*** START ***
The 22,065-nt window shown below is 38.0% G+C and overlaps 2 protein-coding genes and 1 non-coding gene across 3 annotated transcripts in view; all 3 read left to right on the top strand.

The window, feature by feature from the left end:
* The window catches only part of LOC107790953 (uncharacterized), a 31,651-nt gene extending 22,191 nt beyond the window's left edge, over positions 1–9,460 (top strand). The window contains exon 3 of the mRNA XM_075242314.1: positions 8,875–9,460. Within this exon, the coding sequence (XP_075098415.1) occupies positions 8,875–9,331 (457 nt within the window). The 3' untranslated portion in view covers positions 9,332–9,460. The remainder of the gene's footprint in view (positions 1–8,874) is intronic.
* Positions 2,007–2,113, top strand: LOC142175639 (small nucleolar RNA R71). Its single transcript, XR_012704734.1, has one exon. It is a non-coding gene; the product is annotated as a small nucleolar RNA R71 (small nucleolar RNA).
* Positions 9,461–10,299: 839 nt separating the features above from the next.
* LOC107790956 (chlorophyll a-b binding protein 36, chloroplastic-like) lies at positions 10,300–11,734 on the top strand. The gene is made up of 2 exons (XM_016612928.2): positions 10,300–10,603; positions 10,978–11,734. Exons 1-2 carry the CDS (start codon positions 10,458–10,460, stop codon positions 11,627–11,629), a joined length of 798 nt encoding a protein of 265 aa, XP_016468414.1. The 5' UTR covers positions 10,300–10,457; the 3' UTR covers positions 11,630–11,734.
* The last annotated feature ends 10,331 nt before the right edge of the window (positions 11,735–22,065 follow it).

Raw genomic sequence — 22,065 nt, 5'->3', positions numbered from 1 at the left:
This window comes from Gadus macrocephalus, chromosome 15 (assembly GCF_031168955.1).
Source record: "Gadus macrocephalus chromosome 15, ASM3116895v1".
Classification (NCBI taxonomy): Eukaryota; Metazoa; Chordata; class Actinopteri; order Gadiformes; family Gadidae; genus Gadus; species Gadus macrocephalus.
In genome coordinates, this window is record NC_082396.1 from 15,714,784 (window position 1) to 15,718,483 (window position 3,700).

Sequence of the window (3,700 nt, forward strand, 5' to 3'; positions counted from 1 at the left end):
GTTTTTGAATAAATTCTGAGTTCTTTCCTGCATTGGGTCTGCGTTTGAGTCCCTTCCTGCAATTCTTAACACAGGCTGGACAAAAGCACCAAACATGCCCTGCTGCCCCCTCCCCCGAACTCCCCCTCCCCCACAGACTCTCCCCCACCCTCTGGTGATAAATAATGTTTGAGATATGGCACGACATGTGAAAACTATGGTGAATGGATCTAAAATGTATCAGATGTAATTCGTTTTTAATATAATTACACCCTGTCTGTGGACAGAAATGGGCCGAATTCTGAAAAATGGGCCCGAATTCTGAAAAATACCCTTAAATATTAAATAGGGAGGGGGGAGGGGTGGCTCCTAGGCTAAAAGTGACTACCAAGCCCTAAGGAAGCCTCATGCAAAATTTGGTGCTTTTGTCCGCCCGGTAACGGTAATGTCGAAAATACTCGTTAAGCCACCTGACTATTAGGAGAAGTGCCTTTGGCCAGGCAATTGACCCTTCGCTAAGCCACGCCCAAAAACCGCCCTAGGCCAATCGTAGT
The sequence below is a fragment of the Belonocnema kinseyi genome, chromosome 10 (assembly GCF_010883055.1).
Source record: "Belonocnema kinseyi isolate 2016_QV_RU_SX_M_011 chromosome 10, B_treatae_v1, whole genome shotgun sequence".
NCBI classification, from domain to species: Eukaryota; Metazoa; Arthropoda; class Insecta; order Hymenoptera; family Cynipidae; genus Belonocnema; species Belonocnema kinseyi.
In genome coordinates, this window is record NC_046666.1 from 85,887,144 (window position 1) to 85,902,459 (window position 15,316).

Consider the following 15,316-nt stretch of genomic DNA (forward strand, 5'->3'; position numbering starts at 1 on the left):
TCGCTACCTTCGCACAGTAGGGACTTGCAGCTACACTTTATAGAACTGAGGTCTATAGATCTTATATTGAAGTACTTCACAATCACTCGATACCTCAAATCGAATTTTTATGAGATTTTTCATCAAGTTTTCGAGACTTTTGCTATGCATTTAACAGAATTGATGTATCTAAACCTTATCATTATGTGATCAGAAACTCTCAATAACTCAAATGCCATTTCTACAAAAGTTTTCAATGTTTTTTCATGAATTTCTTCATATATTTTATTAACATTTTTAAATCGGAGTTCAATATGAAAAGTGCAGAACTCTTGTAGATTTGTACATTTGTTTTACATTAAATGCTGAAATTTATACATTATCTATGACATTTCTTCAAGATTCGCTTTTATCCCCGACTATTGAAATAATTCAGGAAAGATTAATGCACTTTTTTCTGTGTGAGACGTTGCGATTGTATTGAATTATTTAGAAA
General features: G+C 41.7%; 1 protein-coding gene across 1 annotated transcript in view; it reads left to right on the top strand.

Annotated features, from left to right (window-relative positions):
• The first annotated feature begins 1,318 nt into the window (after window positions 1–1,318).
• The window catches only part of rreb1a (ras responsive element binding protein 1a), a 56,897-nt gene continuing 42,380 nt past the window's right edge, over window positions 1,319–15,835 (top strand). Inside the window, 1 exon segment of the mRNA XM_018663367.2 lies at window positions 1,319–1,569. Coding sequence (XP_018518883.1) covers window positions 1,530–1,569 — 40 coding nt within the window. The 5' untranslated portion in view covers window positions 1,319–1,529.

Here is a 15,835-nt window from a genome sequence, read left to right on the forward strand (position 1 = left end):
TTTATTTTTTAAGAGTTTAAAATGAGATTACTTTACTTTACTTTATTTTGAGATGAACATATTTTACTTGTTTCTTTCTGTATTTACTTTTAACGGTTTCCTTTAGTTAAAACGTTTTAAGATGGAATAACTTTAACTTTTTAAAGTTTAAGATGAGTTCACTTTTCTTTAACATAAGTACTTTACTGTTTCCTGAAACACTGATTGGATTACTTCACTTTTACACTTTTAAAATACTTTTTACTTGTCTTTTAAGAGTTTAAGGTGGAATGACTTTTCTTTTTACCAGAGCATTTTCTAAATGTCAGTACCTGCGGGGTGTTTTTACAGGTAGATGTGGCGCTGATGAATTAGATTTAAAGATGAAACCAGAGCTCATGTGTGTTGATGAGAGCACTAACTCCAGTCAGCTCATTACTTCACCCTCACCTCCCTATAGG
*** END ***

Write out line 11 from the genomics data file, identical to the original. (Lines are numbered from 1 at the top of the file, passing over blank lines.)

Classification (NCBI taxonomy): Eukaryota; Metazoa; Chordata; class Actinopteri; order Gadiformes; family Gadidae; genus Gadus; species Gadus macrocephalus.